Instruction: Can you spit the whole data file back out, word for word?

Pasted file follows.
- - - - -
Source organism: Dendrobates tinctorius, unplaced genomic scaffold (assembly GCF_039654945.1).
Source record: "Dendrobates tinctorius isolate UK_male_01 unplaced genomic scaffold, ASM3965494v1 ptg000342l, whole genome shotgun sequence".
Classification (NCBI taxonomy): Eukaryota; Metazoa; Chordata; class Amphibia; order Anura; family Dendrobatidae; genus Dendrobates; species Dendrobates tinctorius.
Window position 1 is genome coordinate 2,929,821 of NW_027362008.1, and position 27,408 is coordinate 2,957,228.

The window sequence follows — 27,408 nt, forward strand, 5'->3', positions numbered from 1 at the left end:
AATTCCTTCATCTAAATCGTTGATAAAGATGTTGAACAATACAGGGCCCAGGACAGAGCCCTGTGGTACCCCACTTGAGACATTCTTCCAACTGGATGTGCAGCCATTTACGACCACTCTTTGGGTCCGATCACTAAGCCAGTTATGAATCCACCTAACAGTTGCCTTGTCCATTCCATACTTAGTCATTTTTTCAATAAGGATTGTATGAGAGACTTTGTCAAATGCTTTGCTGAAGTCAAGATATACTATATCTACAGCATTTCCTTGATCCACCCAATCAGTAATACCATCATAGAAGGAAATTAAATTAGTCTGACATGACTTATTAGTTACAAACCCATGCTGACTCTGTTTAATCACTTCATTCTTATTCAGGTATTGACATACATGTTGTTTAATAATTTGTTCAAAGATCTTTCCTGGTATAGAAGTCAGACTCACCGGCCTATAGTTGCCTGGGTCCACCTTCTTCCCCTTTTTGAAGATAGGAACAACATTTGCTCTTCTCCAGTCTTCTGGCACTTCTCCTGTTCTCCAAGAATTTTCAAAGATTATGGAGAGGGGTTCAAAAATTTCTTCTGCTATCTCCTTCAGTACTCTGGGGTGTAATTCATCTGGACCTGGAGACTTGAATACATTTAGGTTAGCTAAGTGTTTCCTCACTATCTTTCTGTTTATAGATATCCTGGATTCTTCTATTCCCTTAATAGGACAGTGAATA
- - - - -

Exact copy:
Source organism: Dendrobates tinctorius, unplaced genomic scaffold (assembly GCF_039654945.1).
Source record: "Dendrobates tinctorius isolate UK_male_01 unplaced genomic scaffold, ASM3965494v1 ptg000342l, whole genome shotgun sequence".
Classification (NCBI taxonomy): Eukaryota; Metazoa; Chordata; class Amphibia; order Anura; family Dendrobatidae; genus Dendrobates; species Dendrobates tinctorius.
Window position 1 is genome coordinate 2,929,821 of NW_027362008.1, and position 27,408 is coordinate 2,957,228.

The window sequence follows — 27,408 nt, forward strand, 5'->3', positions numbered from 1 at the left end:
AATTCCTTCATCTAAATCGTTGATAAAGATGTTGAACAATACAGGGCCCAGGACAGAGCCCTGTGGTACCCCACTTGAGACATTCTTCCAACTGGATGTGCAGCCATTTACGACCACTCTTTGGGTCCGATCACTAAGCCAGTTATGAATCCACCTAACAGTTGCCTTGTCCATTCCATACTTAGTCATTTTTTCAATAAGGATTGTATGAGAGACTTTGTCAAATGCTTTGCTGAAGTCAAGATATACTATATCTACAGCATTTCCTTGATCCACCCAATCAGTAATACCATCATAGAAGGAAATTAAATTAGTCTGACATGACTTATTAGTTACAAACCCATGCTGACTCTGTTTAATCACTTCATTCTTATTCAGGTATTGACATACATGTTGTTTAATAATTTGTTCAAAGATCTTTCCTGGTATAGAAGTCAGACTCACCGGCCTATAGTTGCCTGGGTCCACCTTCTTCCCCTTTTTGAAGATAGGAACAACATTTGCTCTTCTCCAGTCTTCTGGCACTTCTCCTGTTCTCCAAGAATTTTCAAAGATTATGGAGAGGGGTTCAAAAATTTCTTCTGCTATCTCCTTCAGTACTCTGGGGTGTAATTCATCTGGACCTGGAGACTTGAATACATTTAGGTTAGCTAAGTGTTTCCTCACTATCTTTCTGTTTATAGATATCCTGGATTCTTCTATTCCCTTAATAGGACAGTGAATA